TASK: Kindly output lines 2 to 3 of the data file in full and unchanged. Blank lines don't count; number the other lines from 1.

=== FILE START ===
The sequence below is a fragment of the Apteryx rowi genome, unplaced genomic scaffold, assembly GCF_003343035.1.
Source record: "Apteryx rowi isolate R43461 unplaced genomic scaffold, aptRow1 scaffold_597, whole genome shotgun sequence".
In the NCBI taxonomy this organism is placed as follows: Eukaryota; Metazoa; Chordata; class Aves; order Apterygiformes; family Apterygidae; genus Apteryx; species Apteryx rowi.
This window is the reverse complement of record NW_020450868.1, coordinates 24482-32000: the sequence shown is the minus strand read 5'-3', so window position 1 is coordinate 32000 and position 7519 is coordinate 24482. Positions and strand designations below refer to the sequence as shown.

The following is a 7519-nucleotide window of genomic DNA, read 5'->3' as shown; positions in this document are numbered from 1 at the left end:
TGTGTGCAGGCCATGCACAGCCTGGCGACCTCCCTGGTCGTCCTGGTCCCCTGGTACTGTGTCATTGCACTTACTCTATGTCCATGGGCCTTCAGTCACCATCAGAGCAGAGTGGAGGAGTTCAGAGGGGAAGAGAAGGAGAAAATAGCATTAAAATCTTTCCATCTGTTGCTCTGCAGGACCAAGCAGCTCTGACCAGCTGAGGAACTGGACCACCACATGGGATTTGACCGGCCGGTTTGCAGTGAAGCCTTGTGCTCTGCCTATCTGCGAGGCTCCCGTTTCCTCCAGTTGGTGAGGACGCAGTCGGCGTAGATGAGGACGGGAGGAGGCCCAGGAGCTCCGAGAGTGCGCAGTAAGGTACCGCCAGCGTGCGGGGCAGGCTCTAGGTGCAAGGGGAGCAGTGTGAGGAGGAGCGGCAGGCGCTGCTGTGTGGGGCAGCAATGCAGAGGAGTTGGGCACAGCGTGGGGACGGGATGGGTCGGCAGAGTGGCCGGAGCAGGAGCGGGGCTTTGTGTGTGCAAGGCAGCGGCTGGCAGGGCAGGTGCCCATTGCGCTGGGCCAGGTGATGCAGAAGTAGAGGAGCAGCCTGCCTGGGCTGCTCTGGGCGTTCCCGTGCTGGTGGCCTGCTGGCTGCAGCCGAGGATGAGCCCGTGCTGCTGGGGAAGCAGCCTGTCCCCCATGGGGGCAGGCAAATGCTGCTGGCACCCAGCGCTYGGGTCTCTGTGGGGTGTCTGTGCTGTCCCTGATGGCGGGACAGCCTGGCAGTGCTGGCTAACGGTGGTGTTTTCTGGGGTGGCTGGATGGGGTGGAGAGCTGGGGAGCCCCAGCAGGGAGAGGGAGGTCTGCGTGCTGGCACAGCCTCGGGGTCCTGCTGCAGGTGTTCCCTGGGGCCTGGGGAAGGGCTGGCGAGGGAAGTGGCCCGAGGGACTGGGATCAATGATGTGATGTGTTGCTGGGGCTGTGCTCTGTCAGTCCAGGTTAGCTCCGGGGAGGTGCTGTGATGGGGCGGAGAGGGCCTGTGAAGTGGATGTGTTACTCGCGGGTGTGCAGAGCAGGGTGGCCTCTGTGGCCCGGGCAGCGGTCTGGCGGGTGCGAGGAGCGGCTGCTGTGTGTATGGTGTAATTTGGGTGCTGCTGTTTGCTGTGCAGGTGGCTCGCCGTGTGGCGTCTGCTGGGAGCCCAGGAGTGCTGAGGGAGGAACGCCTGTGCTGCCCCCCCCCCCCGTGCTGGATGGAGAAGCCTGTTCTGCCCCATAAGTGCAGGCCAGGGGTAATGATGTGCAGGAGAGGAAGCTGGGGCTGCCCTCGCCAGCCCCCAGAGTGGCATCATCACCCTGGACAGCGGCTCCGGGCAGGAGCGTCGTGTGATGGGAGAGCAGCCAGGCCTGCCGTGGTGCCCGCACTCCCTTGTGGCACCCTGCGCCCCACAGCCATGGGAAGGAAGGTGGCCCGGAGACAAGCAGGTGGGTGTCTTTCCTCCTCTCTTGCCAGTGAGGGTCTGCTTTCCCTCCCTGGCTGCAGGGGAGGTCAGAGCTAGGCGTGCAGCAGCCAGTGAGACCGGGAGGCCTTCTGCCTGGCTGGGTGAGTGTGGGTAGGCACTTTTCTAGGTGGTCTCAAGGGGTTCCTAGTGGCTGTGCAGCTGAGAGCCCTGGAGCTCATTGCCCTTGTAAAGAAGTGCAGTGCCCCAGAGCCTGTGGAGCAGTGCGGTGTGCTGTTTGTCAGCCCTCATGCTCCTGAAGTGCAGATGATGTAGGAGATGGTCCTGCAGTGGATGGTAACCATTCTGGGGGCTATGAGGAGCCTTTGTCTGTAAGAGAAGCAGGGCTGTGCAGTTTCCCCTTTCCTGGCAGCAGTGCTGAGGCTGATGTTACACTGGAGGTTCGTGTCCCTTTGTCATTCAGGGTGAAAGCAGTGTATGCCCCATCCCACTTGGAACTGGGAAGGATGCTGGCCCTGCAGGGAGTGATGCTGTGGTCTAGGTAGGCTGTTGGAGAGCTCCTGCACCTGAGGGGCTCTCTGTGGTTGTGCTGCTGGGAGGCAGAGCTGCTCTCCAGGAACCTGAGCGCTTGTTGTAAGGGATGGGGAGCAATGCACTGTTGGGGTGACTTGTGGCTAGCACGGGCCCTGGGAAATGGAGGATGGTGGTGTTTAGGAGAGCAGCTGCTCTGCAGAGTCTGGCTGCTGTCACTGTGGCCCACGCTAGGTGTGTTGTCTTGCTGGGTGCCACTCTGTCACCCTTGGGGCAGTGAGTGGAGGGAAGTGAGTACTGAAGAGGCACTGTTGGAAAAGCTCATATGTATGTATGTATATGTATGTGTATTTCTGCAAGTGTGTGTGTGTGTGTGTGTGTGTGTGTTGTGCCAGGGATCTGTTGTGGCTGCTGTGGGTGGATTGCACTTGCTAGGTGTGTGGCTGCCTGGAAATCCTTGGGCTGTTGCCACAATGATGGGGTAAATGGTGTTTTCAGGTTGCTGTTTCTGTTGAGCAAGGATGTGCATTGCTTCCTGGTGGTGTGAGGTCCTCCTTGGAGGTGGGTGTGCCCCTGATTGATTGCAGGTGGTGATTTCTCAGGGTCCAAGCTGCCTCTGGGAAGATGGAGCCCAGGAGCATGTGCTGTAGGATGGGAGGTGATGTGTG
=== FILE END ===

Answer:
Source record: "Apteryx rowi isolate R43461 unplaced genomic scaffold, aptRow1 scaffold_597, whole genome shotgun sequence".
In the NCBI taxonomy this organism is placed as follows: Eukaryota; Metazoa; Chordata; class Aves; order Apterygiformes; family Apterygidae; genus Apteryx; species Apteryx rowi.